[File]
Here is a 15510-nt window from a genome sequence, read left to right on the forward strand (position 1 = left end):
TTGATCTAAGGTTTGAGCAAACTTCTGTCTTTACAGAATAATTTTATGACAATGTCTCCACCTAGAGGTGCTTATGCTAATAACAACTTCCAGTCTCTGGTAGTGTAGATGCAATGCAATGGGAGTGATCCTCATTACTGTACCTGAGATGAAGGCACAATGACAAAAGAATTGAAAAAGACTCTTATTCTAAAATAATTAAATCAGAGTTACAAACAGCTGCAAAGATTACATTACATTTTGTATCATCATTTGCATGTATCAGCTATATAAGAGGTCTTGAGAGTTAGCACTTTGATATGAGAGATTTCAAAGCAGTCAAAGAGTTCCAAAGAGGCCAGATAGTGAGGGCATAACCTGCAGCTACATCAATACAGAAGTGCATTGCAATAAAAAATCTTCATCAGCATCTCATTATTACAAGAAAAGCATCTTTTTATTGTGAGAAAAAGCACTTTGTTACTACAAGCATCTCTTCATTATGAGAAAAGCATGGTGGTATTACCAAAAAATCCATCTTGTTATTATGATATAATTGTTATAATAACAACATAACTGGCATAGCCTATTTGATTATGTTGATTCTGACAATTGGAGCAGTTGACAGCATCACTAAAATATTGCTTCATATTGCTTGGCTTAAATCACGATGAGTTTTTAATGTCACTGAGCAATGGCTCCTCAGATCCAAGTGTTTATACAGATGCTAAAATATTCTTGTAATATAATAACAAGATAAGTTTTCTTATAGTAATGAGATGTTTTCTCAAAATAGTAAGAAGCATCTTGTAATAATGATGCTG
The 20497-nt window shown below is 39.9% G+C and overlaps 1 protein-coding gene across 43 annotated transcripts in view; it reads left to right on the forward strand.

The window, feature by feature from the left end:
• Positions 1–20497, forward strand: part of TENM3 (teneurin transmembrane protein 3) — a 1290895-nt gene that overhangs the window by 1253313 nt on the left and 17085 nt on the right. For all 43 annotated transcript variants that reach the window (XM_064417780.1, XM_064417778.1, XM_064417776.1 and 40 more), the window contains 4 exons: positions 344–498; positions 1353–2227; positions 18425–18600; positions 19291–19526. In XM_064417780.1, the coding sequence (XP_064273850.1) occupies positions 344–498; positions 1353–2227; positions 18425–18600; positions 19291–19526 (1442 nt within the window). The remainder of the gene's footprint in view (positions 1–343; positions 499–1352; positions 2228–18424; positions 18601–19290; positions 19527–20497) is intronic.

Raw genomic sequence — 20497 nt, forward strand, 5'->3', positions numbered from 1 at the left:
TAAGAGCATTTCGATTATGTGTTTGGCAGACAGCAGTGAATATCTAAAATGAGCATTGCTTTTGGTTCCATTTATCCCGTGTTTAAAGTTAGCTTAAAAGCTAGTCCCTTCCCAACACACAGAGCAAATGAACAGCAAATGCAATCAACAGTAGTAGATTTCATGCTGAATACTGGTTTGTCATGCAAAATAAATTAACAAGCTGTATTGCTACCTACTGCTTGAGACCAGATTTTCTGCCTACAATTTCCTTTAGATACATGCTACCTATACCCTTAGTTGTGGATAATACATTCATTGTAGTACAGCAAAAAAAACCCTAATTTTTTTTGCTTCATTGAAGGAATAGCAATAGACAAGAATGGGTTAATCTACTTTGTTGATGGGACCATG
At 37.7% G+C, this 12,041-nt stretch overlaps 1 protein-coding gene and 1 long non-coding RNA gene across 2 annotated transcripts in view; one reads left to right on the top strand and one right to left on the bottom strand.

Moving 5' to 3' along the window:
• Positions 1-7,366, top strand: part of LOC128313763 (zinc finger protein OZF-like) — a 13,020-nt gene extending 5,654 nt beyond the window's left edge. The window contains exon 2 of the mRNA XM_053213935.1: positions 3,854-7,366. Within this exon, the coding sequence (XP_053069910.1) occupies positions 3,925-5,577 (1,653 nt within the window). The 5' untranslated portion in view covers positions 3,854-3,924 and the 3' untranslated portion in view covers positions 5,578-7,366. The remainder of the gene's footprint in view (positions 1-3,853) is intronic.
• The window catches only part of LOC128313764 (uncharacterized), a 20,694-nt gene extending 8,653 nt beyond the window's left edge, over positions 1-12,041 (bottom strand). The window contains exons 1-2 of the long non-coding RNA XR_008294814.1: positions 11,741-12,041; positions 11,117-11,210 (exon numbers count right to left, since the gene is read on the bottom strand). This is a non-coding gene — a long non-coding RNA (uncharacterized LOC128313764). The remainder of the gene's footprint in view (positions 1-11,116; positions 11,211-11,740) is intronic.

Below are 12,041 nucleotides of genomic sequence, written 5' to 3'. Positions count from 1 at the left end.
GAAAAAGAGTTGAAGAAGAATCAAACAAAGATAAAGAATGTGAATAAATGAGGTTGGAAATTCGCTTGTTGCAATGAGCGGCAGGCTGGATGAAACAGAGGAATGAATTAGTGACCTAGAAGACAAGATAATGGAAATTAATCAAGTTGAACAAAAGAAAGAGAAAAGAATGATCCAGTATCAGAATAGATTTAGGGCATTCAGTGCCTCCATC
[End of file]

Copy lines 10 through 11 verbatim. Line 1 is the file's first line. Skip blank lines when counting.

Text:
• Positions 1-7,366, top strand: part of LOC128313763 (zinc finger protein OZF-like) — a 13,020-nt gene extending 5,654 nt beyond the window's left edge. The window contains exon 2 of the mRNA XM_053213935.1: positions 3,854-7,366. Within this exon, the coding sequence (XP_053069910.1) occupies positions 3,925-5,577 (1,653 nt within the window). The 5' untranslated portion in view covers positions 3,854-3,924 and the 3' untranslated portion in view covers positions 5,578-7,366. The remainder of the gene's footprint in view (positions 1-3,853) is intronic.
• The window catches only part of LOC128313764 (uncharacterized), a 20,694-nt gene extending 8,653 nt beyond the window's left edge, over positions 1-12,041 (bottom strand). The window contains exons 1-2 of the long non-coding RNA XR_008294814.1: positions 11,741-12,041; positions 11,117-11,210 (exon numbers count right to left, since the gene is read on the bottom strand). This is a non-coding gene — a long non-coding RNA (uncharacterized LOC128313764). The remainder of the gene's footprint in view (positions 1-11,116; positions 11,211-11,740) is intronic.